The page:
Terrorist attacks early Sunday morning in Pakistan continue to impede the government’s plan for peace talks with domestic Taliban fighters. Two suicide bombers killed at least 80 and wounded some 120 people in a Christian church in the northern city of Peshawar. News sources have called the incident the largest attack on Christians in the predominantly Muslim country. Both the Pakistani public and government officials have now expressed doubt that negotiations will be able to move forward. Within hours of the bombing, Prime Minister Nawaz Sharif acknowledged the need for a tougher stance against the militants and said the government will face difficulties engaging with violent jihadists.
Just two weeks ago, the Prime Minister won a major victory when 12 major political parties endorsed fresh negotiations with Tehrik-e-Taliban Pakistan (TTP), an umbrella organization encompassing more than 30 militant groups. In the spring, Sharif campaigned on a platform of engaging the Pakistani Taliban, outlining as his priority an end to years of violence that have left 50,000 people dead and his goal of revitalizing the country’s stru
Pakistanis gather coffins for victims of the Peshawar church bombing. (Photo: Bilawal Arbab, EPA)
The Pakistani Taliban’s Supreme Council issued two preconditions to a cease-fire testing the governments resolve even before talks began. The militants want Islamabad to release Taliban prisoners and withdrawal of the Pakistani military from tribal regions bordering Afghanistan. To further complicate the situation, Pakistan’s powerful army opposes negotiations with the Taliban, citing the failures of previous attempts.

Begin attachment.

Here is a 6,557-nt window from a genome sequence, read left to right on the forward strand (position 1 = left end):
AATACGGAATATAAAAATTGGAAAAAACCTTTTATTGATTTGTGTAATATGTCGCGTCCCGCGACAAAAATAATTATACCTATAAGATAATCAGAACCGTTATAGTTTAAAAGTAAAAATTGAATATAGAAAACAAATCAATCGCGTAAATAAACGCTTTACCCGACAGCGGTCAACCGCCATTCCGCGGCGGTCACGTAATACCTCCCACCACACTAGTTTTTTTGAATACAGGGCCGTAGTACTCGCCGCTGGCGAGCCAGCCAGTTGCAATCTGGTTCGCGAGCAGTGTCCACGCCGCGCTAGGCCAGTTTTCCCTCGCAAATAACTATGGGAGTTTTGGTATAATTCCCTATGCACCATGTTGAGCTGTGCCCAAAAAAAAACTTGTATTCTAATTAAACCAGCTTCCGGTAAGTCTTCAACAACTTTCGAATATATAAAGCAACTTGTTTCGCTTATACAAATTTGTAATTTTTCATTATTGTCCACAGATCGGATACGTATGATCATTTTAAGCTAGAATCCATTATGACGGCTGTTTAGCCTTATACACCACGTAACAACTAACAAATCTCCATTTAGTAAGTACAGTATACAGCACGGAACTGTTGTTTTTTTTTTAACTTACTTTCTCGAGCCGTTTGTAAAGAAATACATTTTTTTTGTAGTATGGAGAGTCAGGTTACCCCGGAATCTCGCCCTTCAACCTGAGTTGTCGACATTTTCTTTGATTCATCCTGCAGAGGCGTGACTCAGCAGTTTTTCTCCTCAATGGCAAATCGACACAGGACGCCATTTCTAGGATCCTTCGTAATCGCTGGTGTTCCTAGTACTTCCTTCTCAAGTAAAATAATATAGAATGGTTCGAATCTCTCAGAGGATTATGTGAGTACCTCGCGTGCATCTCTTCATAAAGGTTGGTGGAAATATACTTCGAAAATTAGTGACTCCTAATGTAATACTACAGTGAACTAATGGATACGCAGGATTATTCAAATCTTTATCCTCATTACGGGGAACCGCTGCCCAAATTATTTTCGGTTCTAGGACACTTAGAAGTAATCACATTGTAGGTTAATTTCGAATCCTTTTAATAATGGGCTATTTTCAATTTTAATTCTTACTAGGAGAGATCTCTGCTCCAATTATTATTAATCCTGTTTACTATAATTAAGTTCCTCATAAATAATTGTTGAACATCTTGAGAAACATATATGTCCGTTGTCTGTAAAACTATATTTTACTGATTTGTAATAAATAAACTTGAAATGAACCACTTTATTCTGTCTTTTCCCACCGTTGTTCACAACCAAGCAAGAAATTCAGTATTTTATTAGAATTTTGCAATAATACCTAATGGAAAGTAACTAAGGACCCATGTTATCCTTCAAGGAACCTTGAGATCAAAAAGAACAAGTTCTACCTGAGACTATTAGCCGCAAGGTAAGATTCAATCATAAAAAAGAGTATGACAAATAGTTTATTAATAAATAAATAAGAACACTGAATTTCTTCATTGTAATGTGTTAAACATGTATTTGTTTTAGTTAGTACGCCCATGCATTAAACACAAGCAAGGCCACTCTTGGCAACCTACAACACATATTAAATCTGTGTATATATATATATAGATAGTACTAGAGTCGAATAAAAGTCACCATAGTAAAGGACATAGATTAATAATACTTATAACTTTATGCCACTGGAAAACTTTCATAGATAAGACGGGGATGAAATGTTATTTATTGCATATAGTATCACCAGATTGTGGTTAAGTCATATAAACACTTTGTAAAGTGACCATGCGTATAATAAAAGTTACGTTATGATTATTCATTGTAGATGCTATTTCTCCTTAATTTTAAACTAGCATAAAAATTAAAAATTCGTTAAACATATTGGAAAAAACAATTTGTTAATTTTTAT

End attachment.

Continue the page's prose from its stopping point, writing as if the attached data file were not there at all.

The rocky start to Pakistan’s peace process parallels similar attempts at dialogue in Afghanistan. Just months ago the Obama administration attempted to initiate a dialogue between Afghan President Hamid Karzai and Afghan Taliban leaders, but the planned discussions fell through shortly after the Taliban publicly challenged the legitimacy of the Afghan government. NATO forces continue to feel the effects of the failed political reconciliation, with three more U.S. soldiers dying in an insider attack Sunday.
While the Afghan and Pakistani Taliban claim to be unaffiliated with one another, fighters move back and forth through porous borders from sanctuaries in Pakistan with relative ease. Western governments are concerned that when NATO forces depart, Pakistani Taliban could assist Afghanistan’s insurgents in overthrowing the government in Kabul. Taliban fighters throughout the region possess little incentive to compromise now, as their political influence and military strength will only increase with the departure of NATO forces at the end of 2014.